Counting the costs of workplace stress

Workplace stress has its roots in the end of long-term employment, Cary Cooper, professor of organisational psychology at UMIST, will say today.

"There is no psychological contract between employer and employee," he said in an interview shortly before the CIPD conference which is taking place in Harrogate this week. "Employers expect employees to commit to them but they do not commit to employees."

These developments can harm companies. He said that the cost of work-related stress is between £5bn and £6bn a year.

Professor Cooper accepted that many hi-tech companies have reintroduced generous staff perks such as sports clubs, but he argued that this was to sweeten the pill for staff and to facilitate long hours. The true test of a paternalistic employer is whether it looks after people.

"Employers are trying to provide good employee benefits while they are there. It does not mean they are going to keep them," he said.

"What if you have a personal problem and cannot produce the goods? In the culture in which we are operating employers will wait for the minimum time for you to recover. People are disposable assets."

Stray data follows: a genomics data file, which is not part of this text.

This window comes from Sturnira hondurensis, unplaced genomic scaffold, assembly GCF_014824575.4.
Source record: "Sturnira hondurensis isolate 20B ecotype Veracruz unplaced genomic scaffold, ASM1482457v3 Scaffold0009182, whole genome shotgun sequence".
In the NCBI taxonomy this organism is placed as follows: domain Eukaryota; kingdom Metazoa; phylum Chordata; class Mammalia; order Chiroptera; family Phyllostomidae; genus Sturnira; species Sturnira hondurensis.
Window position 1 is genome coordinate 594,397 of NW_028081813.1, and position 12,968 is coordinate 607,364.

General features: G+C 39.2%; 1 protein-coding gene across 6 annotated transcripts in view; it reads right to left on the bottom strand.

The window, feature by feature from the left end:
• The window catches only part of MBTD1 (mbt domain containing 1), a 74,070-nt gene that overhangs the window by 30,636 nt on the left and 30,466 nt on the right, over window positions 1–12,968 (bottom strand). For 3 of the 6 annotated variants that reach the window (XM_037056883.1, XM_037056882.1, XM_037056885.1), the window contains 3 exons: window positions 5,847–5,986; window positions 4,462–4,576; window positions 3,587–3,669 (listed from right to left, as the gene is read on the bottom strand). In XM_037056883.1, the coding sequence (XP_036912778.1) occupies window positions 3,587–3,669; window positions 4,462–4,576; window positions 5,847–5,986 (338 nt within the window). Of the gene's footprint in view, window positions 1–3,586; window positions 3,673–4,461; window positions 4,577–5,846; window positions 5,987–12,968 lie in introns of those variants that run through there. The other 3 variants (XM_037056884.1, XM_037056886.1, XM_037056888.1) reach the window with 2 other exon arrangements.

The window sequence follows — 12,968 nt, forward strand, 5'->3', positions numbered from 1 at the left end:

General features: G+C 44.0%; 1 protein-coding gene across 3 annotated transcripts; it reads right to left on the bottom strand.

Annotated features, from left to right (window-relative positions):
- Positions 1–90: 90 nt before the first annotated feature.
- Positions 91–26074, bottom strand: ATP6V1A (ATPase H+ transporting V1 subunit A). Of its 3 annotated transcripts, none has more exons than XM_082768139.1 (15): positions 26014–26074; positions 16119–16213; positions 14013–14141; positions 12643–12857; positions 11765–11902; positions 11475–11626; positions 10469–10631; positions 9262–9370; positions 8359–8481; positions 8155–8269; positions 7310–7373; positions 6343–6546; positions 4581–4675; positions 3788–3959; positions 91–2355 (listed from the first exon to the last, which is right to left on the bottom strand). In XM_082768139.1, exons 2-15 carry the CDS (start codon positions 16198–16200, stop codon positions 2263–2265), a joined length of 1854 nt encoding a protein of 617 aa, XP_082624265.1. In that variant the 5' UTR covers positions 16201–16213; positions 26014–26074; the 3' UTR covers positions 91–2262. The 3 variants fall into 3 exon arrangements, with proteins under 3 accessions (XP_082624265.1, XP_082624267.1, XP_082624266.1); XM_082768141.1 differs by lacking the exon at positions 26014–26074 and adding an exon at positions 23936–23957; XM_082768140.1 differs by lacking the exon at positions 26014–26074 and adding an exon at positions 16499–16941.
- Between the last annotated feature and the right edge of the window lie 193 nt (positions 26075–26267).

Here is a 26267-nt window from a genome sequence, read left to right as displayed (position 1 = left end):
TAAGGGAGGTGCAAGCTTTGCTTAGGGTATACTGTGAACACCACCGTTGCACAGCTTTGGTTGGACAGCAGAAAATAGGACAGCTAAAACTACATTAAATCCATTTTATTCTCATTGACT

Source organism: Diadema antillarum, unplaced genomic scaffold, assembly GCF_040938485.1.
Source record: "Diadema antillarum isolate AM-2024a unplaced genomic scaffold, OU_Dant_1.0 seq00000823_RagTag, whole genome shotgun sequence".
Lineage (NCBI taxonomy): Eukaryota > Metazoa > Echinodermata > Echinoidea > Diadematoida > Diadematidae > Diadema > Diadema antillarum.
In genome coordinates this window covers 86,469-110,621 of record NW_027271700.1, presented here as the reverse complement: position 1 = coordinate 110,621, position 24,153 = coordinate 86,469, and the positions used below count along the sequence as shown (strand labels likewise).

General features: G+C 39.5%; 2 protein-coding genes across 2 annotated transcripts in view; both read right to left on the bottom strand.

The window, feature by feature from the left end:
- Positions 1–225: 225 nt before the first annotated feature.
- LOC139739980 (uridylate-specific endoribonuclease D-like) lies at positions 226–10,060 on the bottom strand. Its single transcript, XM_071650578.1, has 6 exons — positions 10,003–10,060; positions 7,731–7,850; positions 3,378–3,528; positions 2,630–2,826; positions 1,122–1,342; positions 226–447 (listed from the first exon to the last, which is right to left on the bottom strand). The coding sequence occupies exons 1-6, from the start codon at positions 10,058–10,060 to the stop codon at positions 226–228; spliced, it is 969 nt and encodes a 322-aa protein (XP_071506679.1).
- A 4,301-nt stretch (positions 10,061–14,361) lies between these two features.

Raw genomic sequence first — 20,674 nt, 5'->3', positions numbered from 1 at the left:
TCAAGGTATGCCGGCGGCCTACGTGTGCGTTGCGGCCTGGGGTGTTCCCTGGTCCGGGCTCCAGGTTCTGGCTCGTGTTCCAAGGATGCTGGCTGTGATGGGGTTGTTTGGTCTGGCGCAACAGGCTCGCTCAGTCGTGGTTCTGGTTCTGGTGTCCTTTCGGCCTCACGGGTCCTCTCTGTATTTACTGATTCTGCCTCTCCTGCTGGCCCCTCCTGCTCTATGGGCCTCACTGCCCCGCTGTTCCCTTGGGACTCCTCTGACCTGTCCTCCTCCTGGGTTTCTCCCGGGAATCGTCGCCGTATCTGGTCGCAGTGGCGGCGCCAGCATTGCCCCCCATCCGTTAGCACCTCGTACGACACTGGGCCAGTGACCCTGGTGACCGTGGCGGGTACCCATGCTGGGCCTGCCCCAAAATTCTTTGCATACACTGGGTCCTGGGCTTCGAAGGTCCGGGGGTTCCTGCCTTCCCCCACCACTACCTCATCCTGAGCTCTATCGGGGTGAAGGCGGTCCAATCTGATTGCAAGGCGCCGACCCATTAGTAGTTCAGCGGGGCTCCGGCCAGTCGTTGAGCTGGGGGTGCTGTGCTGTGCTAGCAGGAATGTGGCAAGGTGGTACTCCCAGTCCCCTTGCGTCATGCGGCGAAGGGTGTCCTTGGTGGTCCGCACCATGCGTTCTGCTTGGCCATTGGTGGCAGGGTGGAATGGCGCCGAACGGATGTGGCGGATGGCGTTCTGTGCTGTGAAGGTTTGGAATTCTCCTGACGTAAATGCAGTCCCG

The short-term contract culture is now well established, he added. Research shows that most people in the 55-60 age group have had four significant jobs, while many of those under 30 have already had four posts.

Professor Cooper has identified four key factors contributing to stress levels.

  • Long working hours

  • Inflexible employers not allowing staff to work partly from home

  • Insecurity – the knowledge that employees are disposable

  • Constant change

Disruption is practically continual at most companies due to mergers, demergers downsizing and outsourcing.

For the past four years Professor Cooper has helped produce the Institute of Management’s annual survey. "In every year from 1997 to 2000 two thirds of managers say they have had a major restructuring in the year," he said.

By Philip Whiteley




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